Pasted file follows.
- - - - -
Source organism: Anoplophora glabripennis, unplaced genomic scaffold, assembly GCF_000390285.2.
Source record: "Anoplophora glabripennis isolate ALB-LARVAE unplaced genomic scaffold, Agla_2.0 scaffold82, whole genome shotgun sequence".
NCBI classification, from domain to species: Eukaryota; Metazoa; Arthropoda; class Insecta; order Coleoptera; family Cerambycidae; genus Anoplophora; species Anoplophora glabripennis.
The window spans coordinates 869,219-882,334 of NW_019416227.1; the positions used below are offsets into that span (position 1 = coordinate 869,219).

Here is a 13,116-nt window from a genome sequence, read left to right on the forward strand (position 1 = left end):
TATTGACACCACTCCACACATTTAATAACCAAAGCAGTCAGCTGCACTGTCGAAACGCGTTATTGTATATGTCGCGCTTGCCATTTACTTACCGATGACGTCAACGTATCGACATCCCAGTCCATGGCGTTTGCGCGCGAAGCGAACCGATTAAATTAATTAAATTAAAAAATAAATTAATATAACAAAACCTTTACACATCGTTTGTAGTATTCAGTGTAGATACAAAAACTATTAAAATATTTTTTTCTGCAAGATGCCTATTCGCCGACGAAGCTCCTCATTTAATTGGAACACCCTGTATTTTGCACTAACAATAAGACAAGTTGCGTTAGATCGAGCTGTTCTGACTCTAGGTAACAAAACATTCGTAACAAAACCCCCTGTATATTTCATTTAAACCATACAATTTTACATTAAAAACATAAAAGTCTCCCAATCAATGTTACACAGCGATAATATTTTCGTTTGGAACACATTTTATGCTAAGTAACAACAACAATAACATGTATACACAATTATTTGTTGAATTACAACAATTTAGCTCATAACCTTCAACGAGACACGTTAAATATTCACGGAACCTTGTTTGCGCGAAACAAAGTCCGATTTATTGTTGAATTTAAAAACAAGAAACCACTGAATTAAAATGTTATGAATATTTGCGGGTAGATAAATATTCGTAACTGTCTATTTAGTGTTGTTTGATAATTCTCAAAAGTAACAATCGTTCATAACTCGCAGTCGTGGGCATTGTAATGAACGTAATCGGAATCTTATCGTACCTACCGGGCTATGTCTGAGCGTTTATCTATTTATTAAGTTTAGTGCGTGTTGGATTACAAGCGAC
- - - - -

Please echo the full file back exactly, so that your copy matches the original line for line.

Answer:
Source organism: Anoplophora glabripennis, unplaced genomic scaffold, assembly GCF_000390285.2.
Source record: "Anoplophora glabripennis isolate ALB-LARVAE unplaced genomic scaffold, Agla_2.0 scaffold82, whole genome shotgun sequence".
NCBI classification, from domain to species: Eukaryota; Metazoa; Arthropoda; class Insecta; order Coleoptera; family Cerambycidae; genus Anoplophora; species Anoplophora glabripennis.
The window spans coordinates 869,219-882,334 of NW_019416227.1; the positions used below are offsets into that span (position 1 = coordinate 869,219).

Here is a 13,116-nt window from a genome sequence, read left to right on the forward strand (position 1 = left end):
TATTGACACCACTCCACACATTTAATAACCAAAGCAGTCAGCTGCACTGTCGAAACGCGTTATTGTATATGTCGCGCTTGCCATTTACTTACCGATGACGTCAACGTATCGACATCCCAGTCCATGGCGTTTGCGCGCGAAGCGAACCGATTAAATTAATTAAATTAAAAAATAAATTAATATAACAAAACCTTTACACATCGTTTGTAGTATTCAGTGTAGATACAAAAACTATTAAAATATTTTTTTCTGCAAGATGCCTATTCGCCGACGAAGCTCCTCATTTAATTGGAACACCCTGTATTTTGCACTAACAATAAGACAAGTTGCGTTAGATCGAGCTGTTCTGACTCTAGGTAACAAAACATTCGTAACAAAACCCCCTGTATATTTCATTTAAACCATACAATTTTACATTAAAAACATAAAAGTCTCCCAATCAATGTTACACAGCGATAATATTTTCGTTTGGAACACATTTTATGCTAAGTAACAACAACAATAACATGTATACACAATTATTTGTTGAATTACAACAATTTAGCTCATAACCTTCAACGAGACACGTTAAATATTCACGGAACCTTGTTTGCGCGAAACAAAGTCCGATTTATTGTTGAATTTAAAAACAAGAAACCACTGAATTAAAATGTTATGAATATTTGCGGGTAGATAAATATTCGTAACTGTCTATTTAGTGTTGTTTGATAATTCTCAAAAGTAACAATCGTTCATAACTCGCAGTCGTGGGCATTGTAATGAACGTAATCGGAATCTTATCGTACCTACCGGGCTATGTCTGAGCGTTTATCTATTTATTAAGTTTAGTGCGTGTTGGATTACAAGCGAC